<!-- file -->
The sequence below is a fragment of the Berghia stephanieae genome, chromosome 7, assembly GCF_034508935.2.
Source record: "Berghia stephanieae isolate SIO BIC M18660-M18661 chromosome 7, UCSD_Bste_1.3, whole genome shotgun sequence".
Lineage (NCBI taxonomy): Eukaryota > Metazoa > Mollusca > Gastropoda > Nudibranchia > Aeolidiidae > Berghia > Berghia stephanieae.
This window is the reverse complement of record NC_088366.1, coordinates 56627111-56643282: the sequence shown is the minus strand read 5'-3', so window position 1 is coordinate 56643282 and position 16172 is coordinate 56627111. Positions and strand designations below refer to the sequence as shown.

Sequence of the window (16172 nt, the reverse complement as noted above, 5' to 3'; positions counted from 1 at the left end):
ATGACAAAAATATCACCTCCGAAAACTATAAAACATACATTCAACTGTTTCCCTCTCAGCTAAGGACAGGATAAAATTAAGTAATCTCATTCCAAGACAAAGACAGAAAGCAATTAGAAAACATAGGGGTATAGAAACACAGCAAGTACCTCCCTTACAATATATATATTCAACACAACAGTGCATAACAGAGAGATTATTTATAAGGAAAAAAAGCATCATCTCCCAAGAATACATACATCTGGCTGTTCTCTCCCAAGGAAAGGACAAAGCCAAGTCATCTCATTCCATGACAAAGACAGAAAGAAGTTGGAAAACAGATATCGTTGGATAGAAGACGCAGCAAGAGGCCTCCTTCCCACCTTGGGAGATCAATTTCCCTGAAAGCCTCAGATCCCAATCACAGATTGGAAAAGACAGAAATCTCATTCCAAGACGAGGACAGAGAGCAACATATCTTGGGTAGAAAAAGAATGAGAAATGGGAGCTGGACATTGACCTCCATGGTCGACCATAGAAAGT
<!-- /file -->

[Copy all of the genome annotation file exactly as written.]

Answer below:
The sequence below is a fragment of the Berghia stephanieae genome, chromosome 7, assembly GCF_034508935.2.
Source record: "Berghia stephanieae isolate SIO BIC M18660-M18661 chromosome 7, UCSD_Bste_1.3, whole genome shotgun sequence".
Lineage (NCBI taxonomy): Eukaryota > Metazoa > Mollusca > Gastropoda > Nudibranchia > Aeolidiidae > Berghia > Berghia stephanieae.
This window is the reverse complement of record NC_088366.1, coordinates 56627111-56643282: the sequence shown is the minus strand read 5'-3', so window position 1 is coordinate 56643282 and position 16172 is coordinate 56627111. Positions and strand designations below refer to the sequence as shown.

Sequence of the window (16172 nt, the reverse complement as noted above, 5' to 3'; positions counted from 1 at the left end):
ATGACAAAAATATCACCTCCGAAAACTATAAAACATACATTCAACTGTTTCCCTCTCAGCTAAGGACAGGATAAAATTAAGTAATCTCATTCCAAGACAAAGACAGAAAGCAATTAGAAAACATAGGGGTATAGAAACACAGCAAGTACCTCCCTTACAATATATATATTCAACACAACAGTGCATAACAGAGAGATTATTTATAAGGAAAAAAAGCATCATCTCCCAAGAATACATACATCTGGCTGTTCTCTCCCAAGGAAAGGACAAAGCCAAGTCATCTCATTCCATGACAAAGACAGAAAGAAGTTGGAAAACAGATATCGTTGGATAGAAGACGCAGCAAGAGGCCTCCTTCCCACCTTGGGAGATCAATTTCCCTGAAAGCCTCAGATCCCAATCACAGATTGGAAAAGACAGAAATCTCATTCCAAGACGAGGACAGAGAGCAACATATCTTGGGTAGAAAAAGAATGAGAAATGGGAGCTGGACATTGACCTCCATGGTCGACCATAGAAAGT